Professor Norman Saunders, an expert on developmental neuroscience, has spoken out on the science behind the controversy over paracetamol use in pregnancy.
For more information go to: http://bicentennial.westpacgroup.com.au/scholarships/future-leaders/
For more information about University of Melbourne recipients, contact Annie Rahilly (Media office): 9035 5380/0432 758 734 firstname.lastname@example.org
In addition to this, exceptional young Australians including four from the University of Melbourne have been awarded a Westpac Future Leaders Scholarship.The Future Leaders awards enable students to undertake post-graduate study at one of Australia’s nine leading universities.
The following Westpac Research Fellows from the University have been recognised for their innovation, their determination to make a difference and their specialist research.
Dr Nicholas Opie from the Melbourne School of Engineering and MDHS works in a unique field developing small electronic devices to stimulate the transmission pathways in the brain. The award will allow him the opportunity to translate this device known as the Stentrode into clinical use for the potential treatment of paralysis.
Dr Jessica Heerde will embark on a longitudinal study on the predictors, health and social problems of homelessness. Dr Heerde will focus her research on youth homelessness.
Professor Dick Strugnell, Pro Vice-Chancellor (Graduate Research) said the University of Melbourne welcomes the outstanding contribution being made to graduate researcher and post-doctoral researcher development by the Westpac Bicentennial Foundation.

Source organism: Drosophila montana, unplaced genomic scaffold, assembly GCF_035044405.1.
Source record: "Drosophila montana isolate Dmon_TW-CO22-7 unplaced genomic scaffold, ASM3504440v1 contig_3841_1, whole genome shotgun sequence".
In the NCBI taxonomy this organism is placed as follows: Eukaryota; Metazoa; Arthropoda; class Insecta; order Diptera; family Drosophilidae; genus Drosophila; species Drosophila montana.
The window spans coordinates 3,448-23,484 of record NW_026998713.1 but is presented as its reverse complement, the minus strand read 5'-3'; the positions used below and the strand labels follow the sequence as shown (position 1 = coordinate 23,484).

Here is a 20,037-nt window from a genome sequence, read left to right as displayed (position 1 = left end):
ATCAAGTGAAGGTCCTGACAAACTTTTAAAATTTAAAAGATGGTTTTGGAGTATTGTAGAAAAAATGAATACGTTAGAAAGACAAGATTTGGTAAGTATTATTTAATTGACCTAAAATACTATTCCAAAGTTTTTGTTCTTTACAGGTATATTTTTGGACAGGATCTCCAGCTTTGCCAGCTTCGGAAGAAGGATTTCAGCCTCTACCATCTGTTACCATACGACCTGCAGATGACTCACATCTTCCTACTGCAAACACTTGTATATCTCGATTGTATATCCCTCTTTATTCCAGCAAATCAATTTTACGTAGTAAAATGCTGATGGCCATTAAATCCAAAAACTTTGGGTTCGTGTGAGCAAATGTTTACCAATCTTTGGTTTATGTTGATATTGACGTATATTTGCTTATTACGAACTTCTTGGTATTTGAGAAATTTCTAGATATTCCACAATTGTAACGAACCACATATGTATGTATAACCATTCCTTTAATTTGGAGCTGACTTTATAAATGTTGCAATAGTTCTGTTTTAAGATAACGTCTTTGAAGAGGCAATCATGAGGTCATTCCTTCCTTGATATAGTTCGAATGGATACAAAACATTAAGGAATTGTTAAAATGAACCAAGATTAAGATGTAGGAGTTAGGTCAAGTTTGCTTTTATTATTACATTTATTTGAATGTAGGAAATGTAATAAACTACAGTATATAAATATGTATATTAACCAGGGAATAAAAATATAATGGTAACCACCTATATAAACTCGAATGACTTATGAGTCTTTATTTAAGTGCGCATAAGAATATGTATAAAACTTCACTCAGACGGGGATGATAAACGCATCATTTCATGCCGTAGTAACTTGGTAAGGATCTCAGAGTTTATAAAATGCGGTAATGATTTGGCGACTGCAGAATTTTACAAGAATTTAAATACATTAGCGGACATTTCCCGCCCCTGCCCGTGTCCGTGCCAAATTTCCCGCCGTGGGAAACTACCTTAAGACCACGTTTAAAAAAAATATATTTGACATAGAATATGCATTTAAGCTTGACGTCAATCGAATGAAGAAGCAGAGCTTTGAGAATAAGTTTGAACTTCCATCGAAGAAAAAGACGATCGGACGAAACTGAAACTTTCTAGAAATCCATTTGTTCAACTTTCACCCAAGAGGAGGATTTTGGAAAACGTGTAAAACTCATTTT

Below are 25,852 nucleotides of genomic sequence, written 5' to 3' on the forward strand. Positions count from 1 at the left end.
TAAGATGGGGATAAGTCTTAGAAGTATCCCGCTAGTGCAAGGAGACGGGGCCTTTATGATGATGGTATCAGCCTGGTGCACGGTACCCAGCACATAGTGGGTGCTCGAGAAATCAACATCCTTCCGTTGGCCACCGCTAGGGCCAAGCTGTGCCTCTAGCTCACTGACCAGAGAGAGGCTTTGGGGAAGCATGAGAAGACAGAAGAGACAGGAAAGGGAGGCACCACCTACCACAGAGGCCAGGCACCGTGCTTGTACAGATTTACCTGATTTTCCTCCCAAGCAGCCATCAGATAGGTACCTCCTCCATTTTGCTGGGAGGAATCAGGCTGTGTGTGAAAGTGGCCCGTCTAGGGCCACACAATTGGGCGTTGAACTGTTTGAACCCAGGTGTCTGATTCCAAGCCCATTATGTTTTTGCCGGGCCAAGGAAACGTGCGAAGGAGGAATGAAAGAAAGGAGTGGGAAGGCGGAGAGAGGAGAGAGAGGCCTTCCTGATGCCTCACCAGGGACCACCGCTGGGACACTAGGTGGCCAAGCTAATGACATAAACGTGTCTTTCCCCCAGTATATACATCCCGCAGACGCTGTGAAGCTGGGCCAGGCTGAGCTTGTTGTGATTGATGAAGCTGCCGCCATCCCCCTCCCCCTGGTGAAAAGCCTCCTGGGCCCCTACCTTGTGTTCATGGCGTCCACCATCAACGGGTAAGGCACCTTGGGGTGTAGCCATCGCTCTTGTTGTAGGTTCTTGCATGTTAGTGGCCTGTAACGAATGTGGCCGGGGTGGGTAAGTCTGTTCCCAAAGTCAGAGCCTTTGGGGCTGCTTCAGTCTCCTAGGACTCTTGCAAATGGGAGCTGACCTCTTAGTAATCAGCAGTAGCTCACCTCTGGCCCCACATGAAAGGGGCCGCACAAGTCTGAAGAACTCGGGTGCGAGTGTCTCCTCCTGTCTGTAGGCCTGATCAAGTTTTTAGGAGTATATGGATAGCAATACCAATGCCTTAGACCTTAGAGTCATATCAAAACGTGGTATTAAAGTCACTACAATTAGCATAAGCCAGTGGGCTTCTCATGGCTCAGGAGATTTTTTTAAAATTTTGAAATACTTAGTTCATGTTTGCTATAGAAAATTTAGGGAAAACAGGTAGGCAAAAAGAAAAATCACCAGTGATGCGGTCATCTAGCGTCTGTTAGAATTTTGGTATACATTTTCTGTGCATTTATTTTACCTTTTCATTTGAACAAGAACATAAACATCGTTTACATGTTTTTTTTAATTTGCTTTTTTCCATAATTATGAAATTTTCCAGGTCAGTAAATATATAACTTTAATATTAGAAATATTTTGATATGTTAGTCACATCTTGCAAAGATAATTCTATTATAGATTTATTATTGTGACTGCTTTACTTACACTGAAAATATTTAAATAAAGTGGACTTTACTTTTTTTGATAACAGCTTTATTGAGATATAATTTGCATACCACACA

“The Westpac Foundation schemes recognise the importance of cohorts and the networks created by cohorts, and these networks will be important for Australia for decades to come,” he said.
“The examples set by the Westpac Foundation demonstrate the impact that corporate philanthropy can have in enabling Australia's academic talent to reach their potential.”
The Westpac Future Leaders Scholarship, announced earlier this month, is offered in partnership with The University of Adelaide, The Australian National University, The University of Melbourne, Monash University, The University of Queensland, The University of Sydney, University of Tasmania, University of New South Wales and University of Western Australia.
The successful Melbourne recipients were:
Ms Michelle Todorov from the Faculty of Medicine, Dentistry and Health Sciences (MDHS) will look at how children with a hearing loss in mainstream classrooms can maximise their participation in activities and enhance their learning outcomes.
Dr Naveen Tennetti also from MDHS will use his Scholarship to advance a foundation of public health knowledge with a view to improving health and well-being and reduce social inequity.
Robert Snelling combines disciplines in engineering and architecture and is keen to focus attention on how to balance infrastructure growth with environmental and sustainable architecture.
Philip Chan is studying a Master of Law at the University of Melbourne and is a qualified lawyer and children's rights advocate. He was recently named as one of Australia's most influential people in the pro bono sector.